came back yesterday to the Land of the Writing with the uncharacteristic words of a Climate Realist, clearly undermining the mitigation side of climate change…
No-one acknowledges the limitations of computer climate models more readily than modellers themselves, who will frequently bemoan the roughness of the resolution at which they have to work given the tools available.
How fast models’ capabilities will increase is anybody’s guess – partly because funding for new big science projects is scarce in many nations, partly because there are still big gaps in understanding of how oceans and the atmosphere work, and partly because when it comes to projecting trends such as glacier loss, the path human society takes in terms of economic development is a key factor, and that’s certainly a known unknown.
Article continues below this advert:
There is not enough detail to know what the impact is going to be, where it is going to hit and when. Worse, it might take a long time to go from Global to Regional level, and then even that might not be detailed enough to be “useful”, with more years still to go from Regional to a “useful” level (whatever that might be).
All mitigation efforts might be just right, or too much, or too little, just in-time, or too soon, or too late, and we simply have no clue to tell what they really are.
The problem is that climate science as it is now asked to help manage the climate risk of the year 2100 is like XVIII century chemistry being asked to develop a nuclear bomb. We know it did, eventually, and science and knowledge moved forward. We also know it would have been absurd to base any policy on what XVIII century chemistry knew about nuclear bombs. And we know that, albeit fundamental to the building of nuclear bombs, XVIII century chemistry studies would have been of very little help in that regard.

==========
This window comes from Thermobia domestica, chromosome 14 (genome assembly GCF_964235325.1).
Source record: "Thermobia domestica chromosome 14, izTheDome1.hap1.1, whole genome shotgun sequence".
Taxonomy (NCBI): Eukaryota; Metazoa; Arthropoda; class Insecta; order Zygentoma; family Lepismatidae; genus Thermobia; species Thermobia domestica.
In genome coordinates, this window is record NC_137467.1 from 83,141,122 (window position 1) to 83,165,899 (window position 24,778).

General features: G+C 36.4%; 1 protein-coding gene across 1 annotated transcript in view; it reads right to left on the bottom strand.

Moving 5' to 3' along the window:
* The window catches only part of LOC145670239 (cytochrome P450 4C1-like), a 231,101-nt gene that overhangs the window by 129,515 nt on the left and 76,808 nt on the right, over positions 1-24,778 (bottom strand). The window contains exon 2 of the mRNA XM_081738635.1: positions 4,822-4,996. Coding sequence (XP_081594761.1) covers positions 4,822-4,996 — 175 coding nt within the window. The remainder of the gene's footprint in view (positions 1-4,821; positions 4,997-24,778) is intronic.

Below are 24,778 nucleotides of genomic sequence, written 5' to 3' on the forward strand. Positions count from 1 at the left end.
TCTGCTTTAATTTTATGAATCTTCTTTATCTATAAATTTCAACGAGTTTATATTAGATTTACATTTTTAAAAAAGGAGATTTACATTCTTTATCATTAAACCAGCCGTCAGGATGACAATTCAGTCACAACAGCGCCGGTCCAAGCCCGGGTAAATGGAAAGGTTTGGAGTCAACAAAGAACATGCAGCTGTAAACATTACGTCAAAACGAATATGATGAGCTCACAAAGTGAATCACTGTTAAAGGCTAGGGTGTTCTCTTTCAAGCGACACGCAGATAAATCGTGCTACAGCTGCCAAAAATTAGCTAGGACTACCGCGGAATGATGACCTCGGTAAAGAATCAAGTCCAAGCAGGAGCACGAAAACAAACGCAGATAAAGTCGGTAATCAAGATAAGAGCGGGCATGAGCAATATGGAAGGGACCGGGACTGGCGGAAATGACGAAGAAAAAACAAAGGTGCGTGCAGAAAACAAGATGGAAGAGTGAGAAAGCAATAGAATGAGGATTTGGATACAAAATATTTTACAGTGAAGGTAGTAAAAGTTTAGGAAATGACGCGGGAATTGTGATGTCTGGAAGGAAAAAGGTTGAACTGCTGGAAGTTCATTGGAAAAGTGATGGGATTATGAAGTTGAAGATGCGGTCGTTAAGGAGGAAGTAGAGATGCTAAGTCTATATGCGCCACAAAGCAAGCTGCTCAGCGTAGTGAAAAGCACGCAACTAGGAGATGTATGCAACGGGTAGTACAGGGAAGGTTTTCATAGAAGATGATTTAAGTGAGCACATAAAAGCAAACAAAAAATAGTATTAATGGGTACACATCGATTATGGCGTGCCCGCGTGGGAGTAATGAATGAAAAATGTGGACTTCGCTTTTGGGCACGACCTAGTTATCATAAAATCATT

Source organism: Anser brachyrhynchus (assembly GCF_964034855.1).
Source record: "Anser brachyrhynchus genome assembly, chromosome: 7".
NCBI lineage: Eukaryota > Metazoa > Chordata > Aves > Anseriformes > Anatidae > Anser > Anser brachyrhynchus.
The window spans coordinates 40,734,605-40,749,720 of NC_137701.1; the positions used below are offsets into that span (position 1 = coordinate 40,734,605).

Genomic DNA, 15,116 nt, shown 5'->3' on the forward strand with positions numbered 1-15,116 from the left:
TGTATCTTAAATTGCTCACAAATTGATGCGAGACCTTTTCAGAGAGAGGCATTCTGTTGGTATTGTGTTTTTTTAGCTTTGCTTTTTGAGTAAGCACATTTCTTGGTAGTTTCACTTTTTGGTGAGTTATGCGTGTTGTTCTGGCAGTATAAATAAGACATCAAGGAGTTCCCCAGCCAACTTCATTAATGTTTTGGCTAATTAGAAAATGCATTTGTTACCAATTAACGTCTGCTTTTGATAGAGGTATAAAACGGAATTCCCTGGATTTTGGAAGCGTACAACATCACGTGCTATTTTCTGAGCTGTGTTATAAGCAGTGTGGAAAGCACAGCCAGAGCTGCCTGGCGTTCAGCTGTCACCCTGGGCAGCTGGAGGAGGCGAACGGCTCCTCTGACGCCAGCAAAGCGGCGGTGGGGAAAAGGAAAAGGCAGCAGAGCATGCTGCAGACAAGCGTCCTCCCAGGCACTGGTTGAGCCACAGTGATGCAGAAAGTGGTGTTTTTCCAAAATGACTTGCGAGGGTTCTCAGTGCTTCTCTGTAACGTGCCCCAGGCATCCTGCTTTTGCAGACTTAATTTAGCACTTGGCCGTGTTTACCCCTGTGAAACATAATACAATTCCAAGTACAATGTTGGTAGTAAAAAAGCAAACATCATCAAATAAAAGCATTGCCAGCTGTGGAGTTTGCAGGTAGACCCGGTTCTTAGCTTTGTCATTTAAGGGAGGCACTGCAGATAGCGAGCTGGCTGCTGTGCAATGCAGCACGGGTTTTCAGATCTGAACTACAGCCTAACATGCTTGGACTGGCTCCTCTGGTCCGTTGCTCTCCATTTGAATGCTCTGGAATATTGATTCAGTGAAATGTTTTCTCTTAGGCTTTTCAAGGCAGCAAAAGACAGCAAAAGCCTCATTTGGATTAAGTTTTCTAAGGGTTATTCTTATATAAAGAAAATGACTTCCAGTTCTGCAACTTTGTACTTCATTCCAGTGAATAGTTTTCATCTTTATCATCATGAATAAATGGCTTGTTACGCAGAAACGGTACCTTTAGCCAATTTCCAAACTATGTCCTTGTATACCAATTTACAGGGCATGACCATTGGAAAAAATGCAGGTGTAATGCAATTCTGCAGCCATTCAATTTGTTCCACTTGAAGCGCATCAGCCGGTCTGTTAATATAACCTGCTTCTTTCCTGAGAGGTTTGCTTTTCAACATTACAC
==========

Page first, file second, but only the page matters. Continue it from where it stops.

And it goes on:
So it’s not a matter of pessimism, but (using a similar analogy) of acknowledging that we can’t go to the Moon yet if all we can build is hot-air balloons.
Richard proceeds to ask:
So what should policymakers do?
What does one do if one loses one’s sight? Await in hospital the invention of an artificial eye? Pretend nothing has happened, and try to walk as before? Or does one protects oneself against accidents (=builds up adaptation) by using a white cane, a guide dog, and all available mobility aids?
Risk management under these “blind walk” conditions has to start from adaptation instead of mitigation, building up everybody’s resilience against present and future climate (or better yet, weather) events. There are enough weather disasters already as things are, despite CO2 levels being far from the projected values, and global temperature anomaly still in the 0.7C region.